Claudel increasingly lost support because of the overtly sensual nature of several of her pieces, which was not deemed acceptable for a female artist. As her career rapidly declined and she fell into financial ruin, Claudel became increasingly paranoid and convinced that Rodin was plotting against her to ruin her and steal her ideas. Because of this, she became reclusive, destroying a large portion of her pieces to prevent Rodin from copying them and even refusing to sculpt anything new. By 1911, she had become a shut-in, her physical and mental health continually worsening. A few days after her father’s death, her remaining family members had her committed at the Ville-Evrard mental asylum. She was later transferred to Montdevergues asylum in 1914—due to the outbreak of WWI—and remained there the rest of her life. "I live in a world that is so curious, so strange," Claudel wrote in a letter to a friend in 1935. "Of the dream which was my life, this is the nightmare." She died eight years later, on October 19, 1943 in Montdevergues, France. After Claudel’s lonely death, her body was buried in an unmarked communal grave on the asylum grounds.
While Claudel may have died in obscurity, history has remembered her art, influence, and contribution to the 20th century. Before his own death in 1914, Rodin approved plans to add a Camille Claudel room to his museum. These plans were completed in 1952 when Claudel’s brother, Paul, donated several of his sister’s works to the Musée Rodin. “Furthermore, Claudel finally received the distinction and recognition for her own artistic merit that she so desired and deserved during her lifetime when the Musée Camille Claudel was opened in 2017. The museum is made up in part of the artist’s childhood home and features around 40 of her surviving works. Thanks to this, her incredible talent and contributions to modern sculpture are now being recognized and celebrated in a way that they never could have been during her lifetime.”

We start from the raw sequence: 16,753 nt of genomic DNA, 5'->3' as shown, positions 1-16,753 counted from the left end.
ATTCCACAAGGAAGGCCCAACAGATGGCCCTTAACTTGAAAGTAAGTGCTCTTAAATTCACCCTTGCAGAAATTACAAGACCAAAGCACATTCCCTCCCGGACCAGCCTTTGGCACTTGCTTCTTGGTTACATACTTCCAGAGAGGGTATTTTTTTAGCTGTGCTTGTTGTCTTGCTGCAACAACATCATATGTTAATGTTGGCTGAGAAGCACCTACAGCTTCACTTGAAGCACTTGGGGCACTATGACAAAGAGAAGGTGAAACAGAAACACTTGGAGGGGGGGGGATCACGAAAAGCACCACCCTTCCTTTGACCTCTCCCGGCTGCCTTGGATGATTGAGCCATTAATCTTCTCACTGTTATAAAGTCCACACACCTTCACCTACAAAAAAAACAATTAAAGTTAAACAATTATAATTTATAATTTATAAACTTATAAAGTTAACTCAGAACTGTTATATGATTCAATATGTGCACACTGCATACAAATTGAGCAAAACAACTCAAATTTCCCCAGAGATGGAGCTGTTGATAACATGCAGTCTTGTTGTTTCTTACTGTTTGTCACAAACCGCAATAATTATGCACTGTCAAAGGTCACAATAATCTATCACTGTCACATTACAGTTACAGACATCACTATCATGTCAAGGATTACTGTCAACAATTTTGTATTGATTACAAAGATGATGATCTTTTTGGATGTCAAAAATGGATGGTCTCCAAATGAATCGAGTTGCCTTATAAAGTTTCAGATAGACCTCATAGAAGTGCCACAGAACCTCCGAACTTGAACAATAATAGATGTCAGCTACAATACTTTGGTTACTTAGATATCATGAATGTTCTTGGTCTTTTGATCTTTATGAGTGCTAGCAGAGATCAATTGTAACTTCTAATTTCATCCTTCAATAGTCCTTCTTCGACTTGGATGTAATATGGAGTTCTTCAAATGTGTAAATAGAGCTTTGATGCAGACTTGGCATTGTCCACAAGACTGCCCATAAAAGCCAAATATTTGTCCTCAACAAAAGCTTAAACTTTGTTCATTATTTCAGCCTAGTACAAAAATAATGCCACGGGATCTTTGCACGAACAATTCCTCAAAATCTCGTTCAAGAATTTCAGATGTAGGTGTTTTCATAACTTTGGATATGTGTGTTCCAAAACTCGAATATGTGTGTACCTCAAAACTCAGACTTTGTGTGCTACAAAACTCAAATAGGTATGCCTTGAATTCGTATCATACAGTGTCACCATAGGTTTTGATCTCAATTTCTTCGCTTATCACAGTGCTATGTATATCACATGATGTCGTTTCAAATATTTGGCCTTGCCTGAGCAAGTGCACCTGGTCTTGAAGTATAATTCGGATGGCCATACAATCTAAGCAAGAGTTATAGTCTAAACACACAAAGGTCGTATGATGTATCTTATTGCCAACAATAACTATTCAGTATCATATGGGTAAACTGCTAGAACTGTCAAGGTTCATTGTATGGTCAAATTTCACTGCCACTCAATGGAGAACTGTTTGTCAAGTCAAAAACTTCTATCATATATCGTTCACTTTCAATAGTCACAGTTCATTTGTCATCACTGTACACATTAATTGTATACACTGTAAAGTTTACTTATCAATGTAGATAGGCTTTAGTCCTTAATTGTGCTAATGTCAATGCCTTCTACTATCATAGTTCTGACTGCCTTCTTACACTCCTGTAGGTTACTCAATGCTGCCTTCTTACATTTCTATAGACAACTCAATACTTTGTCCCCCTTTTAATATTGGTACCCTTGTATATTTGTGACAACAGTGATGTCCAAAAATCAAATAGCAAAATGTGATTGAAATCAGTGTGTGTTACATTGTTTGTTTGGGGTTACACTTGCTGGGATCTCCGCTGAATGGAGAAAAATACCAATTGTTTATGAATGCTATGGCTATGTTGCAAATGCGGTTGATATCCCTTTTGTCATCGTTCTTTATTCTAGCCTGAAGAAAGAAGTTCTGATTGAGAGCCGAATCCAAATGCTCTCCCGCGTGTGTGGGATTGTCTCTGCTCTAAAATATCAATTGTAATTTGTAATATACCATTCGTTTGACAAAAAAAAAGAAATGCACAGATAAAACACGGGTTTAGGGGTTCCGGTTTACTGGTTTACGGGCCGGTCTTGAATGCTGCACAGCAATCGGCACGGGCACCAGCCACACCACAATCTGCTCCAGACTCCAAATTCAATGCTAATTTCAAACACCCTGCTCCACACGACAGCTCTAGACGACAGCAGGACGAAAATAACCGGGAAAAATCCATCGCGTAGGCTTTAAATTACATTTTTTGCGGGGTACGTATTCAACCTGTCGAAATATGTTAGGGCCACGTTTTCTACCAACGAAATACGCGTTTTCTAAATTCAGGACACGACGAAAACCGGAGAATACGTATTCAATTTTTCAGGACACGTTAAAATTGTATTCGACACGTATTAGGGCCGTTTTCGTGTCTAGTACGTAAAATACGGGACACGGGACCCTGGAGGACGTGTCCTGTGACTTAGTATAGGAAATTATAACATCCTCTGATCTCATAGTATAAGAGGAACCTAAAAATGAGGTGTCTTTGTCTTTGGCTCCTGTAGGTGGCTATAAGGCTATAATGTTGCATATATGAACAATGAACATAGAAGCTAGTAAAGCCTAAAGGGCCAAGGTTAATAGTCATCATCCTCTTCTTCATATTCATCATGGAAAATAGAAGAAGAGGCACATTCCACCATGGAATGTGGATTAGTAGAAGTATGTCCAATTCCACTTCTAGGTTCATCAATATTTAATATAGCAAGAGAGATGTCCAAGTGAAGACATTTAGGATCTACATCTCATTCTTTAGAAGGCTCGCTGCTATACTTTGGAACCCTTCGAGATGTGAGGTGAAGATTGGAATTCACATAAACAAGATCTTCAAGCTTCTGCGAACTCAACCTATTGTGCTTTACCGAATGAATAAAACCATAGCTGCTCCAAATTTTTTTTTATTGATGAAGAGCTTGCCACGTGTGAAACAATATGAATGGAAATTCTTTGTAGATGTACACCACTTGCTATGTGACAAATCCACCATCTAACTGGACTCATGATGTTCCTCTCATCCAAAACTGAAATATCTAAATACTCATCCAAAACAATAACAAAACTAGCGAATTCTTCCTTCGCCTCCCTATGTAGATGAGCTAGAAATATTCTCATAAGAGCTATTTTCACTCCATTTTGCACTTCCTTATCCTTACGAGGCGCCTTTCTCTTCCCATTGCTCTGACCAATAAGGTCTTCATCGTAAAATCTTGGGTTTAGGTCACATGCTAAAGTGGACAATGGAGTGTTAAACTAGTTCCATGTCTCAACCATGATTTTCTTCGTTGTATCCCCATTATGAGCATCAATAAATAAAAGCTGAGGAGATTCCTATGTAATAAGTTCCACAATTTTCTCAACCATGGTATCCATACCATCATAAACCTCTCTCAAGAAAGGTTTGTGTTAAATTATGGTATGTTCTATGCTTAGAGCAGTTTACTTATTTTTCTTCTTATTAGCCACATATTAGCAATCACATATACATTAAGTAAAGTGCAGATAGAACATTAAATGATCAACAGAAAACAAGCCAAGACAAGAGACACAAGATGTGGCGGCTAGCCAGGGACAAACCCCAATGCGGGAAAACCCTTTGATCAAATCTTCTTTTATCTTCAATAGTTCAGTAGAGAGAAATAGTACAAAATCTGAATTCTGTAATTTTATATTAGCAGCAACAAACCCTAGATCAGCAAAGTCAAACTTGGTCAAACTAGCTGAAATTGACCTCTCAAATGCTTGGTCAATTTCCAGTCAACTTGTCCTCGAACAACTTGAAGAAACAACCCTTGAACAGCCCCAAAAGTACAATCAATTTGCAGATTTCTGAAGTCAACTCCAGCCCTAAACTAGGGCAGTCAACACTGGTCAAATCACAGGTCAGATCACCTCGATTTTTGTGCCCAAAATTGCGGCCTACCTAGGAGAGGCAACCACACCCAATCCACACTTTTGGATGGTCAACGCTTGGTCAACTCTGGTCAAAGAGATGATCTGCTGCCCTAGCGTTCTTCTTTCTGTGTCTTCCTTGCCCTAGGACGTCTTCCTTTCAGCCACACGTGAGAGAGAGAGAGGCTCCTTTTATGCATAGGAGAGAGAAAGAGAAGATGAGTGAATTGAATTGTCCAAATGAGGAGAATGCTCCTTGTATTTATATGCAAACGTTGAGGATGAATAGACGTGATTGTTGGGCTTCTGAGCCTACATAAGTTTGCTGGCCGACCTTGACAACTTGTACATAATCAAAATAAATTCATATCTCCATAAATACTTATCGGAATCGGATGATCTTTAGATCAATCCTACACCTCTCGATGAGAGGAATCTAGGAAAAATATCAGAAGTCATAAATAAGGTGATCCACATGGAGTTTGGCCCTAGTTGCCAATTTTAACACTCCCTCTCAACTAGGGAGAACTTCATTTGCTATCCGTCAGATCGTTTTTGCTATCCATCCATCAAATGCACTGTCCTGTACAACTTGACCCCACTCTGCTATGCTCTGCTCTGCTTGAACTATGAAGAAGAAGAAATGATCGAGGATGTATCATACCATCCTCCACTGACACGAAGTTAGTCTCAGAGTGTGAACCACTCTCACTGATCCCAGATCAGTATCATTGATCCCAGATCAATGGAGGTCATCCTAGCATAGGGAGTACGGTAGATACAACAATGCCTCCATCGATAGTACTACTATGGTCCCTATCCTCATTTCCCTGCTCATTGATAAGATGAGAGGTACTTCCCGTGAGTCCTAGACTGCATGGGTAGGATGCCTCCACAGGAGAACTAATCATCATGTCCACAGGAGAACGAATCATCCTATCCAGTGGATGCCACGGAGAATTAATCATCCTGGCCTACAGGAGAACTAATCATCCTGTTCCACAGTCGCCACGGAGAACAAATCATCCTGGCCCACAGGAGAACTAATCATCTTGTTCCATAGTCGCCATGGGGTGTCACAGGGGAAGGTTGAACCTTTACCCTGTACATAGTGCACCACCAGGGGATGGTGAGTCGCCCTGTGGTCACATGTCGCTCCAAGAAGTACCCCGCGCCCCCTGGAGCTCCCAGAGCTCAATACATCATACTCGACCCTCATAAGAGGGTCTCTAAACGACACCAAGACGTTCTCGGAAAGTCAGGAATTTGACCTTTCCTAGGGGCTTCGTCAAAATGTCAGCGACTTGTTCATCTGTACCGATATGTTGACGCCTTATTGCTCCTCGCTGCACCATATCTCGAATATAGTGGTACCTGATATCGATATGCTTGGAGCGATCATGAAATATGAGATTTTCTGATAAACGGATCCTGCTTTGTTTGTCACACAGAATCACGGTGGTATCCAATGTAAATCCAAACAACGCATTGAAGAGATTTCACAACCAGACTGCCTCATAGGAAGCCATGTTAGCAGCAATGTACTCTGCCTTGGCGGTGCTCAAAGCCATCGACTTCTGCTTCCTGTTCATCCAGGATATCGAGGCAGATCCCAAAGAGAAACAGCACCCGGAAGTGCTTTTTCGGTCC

Claudel ‘embraced the past with a blind devotion’ and in so doing was unable to use her ‘intellect to make rational choices’ and watched her dream turn into a nightmare. She was a slave to her past, to her relationship with Rodin as a teacher, and to him as a lover. Claudel lost her freedom and when she tried to break free from the bondage to Rodin paid a heavy price of which she was unable to recover. In one respect you can easily use Claudel as an example of a pioneering woman who navigated the chaos of 19th century chauvinistic attitudes towards women sculptors. Afterall there is a museum named after her today; clearly, she achieved a high degree of success. But life is complicated and professional success is merely one part of a person’s life. Claudel asked Rodin to do for her and in the end was unable to figure out a way forward when she tried to become completely independent.
In this cautionary tale it would be easy to place all of the blame on Rodin. He should have been more compassionate, supportive, and kind towards Claudel as she sought her independence. But to focus on Rodin’s role and place blame squarely on him would miss the point of today’s reflection as Goodkind stated “If you want to be a slave in life, then continue going around asking others to do for you. They will oblige, but you will find the price is your choices, your freedom, your life itself.” As other Navigate the Chaos posts discuss, you can blame others but ultimately you only have yourself to blame. Navigating the chaos and practicing the art of living well is difficult work that takes tremendous self-awareness, discipline, and reflection. Having others do for you is perhaps not the best way to go about living well.
How often do you have others do for you? If you have, what has such a relationship done for your independence, ability to think for yourself, and your ability to move forward on your own?